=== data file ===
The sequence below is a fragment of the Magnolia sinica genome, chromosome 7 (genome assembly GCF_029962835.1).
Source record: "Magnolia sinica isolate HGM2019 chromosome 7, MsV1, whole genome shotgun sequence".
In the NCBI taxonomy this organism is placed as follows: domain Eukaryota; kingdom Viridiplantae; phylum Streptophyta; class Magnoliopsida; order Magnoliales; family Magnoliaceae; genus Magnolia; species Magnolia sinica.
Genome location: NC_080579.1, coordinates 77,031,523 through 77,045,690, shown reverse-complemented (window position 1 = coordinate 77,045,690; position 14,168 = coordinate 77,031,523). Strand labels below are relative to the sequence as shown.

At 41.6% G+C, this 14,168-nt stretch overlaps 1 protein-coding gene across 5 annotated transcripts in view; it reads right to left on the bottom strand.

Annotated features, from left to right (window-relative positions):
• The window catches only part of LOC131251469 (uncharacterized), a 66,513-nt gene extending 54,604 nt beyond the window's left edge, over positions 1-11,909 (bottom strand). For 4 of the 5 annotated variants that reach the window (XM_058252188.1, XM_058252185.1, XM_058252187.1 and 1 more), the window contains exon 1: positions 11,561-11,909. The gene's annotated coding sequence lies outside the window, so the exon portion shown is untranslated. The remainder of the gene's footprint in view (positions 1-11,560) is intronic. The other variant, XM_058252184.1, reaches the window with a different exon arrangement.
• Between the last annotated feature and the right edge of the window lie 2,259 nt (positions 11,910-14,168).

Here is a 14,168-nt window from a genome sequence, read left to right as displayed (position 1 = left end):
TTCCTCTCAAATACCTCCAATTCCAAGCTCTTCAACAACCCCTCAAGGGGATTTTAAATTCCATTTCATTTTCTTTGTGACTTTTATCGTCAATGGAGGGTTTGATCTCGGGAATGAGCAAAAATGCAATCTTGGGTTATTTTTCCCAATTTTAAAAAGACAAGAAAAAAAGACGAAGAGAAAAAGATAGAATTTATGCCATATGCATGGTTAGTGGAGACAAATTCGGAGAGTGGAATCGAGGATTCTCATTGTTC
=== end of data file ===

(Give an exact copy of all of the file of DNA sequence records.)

The sequence below is a fragment of the Magnolia sinica genome, chromosome 7 (genome assembly GCF_029962835.1).
Source record: "Magnolia sinica isolate HGM2019 chromosome 7, MsV1, whole genome shotgun sequence".
In the NCBI taxonomy this organism is placed as follows: domain Eukaryota; kingdom Viridiplantae; phylum Streptophyta; class Magnoliopsida; order Magnoliales; family Magnoliaceae; genus Magnolia; species Magnolia sinica.
Genome location: NC_080579.1, coordinates 77,031,523 through 77,045,690, shown reverse-complemented (window position 1 = coordinate 77,045,690; position 14,168 = coordinate 77,031,523). Strand labels below are relative to the sequence as shown.

At 41.6% G+C, this 14,168-nt stretch overlaps 1 protein-coding gene across 5 annotated transcripts in view; it reads right to left on the bottom strand.

Annotated features, from left to right (window-relative positions):
• The window catches only part of LOC131251469 (uncharacterized), a 66,513-nt gene extending 54,604 nt beyond the window's left edge, over positions 1-11,909 (bottom strand). For 4 of the 5 annotated variants that reach the window (XM_058252188.1, XM_058252185.1, XM_058252187.1 and 1 more), the window contains exon 1: positions 11,561-11,909. The gene's annotated coding sequence lies outside the window, so the exon portion shown is untranslated. The remainder of the gene's footprint in view (positions 1-11,560) is intronic. The other variant, XM_058252184.1, reaches the window with a different exon arrangement.
• Between the last annotated feature and the right edge of the window lie 2,259 nt (positions 11,910-14,168).

Here is a 14,168-nt window from a genome sequence, read left to right as displayed (position 1 = left end):
TTCCTCTCAAATACCTCCAATTCCAAGCTCTTCAACAACCCCTCAAGGGGATTTTAAATTCCATTTCATTTTCTTTGTGACTTTTATCGTCAATGGAGGGTTTGATCTCGGGAATGAGCAAAAATGCAATCTTGGGTTATTTTTCCCAATTTTAAAAAGACAAGAAAAAAAGACGAAGAGAAAAAGATAGAATTTATGCCATATGCATGGTTAGTGGAGACAAATTCGGAGAGTGGAATCGAGGATTCTCATTGTTC